And yet ... and yet ... A world without the NYFF would be unimaginably poorer. There are always two or three films--which you'd never have heard of otherwise--that restore your faith in the cinema's ability to thrive in even the most repressively market-driven cultures. And you have to credit the committee--for the last dozen years presided over by Richard Peña--for challenging the moneyed Upper West Siders who profess disdain for middlebrow culture but have little patience for the longeurs of non-narrative filmmaking. It's a maddeningly thin line to have to walk.
In the next five days, I'll be sending postcards from the press screenings--not so you can hop a plane and buy tickets (most showings sell out before the festival even begins), but to remind you that there's life beyond the multiplex. As an appetizer, here's the opener.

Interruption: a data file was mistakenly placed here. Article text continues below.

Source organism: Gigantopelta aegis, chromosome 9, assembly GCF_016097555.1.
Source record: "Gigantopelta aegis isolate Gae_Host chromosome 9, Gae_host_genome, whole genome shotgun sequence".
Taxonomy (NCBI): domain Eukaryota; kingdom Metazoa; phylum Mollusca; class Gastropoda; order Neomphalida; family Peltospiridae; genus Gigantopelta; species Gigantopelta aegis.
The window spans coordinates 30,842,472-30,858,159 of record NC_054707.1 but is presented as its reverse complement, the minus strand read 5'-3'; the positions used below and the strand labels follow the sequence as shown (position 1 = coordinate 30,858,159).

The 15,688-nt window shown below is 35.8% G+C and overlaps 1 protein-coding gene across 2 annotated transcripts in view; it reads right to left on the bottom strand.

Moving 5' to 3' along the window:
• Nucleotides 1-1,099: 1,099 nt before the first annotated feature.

All About My Mother: This year's festival is sponsored by Grand Marnier, whose French representative--"I am delighted to be wiz you today ... honored to be associated wiz such a prestigiouz feelm festival"--opens the screening by handing out cash prizes to talented students. She adds that Grand Marnier should be savored and enjoyed "just like a good feelm." Fortunately, the opening feelm is indeed one to savor--Pedro Almodóvar's All About My Mother. It's the director's most sober work, maybe because his alter ego--an 18-year-old boy and devoted son, aspiring writer, and worshipper of actresses often termed "fag hags"--gets run over by a car while chasing a star (who'd just played Blanche Dubois) for her autograph. This shocking act of self-effacement paves the way for a film suffused by his loss. The boy's mother (Celia Roth) goes off in search of the father he'd never met--now an AIDS-ridden transvestite in Barcelona--and ends up at the center of a benign matriarchal society in which she cares for other transvestites, unstable actresses, and pregnant nuns. The movie is funny, but the gags hover always on the edge of the abyss: This is a world in which lurid colors and extravagantly campy gestures are a means of filling the void.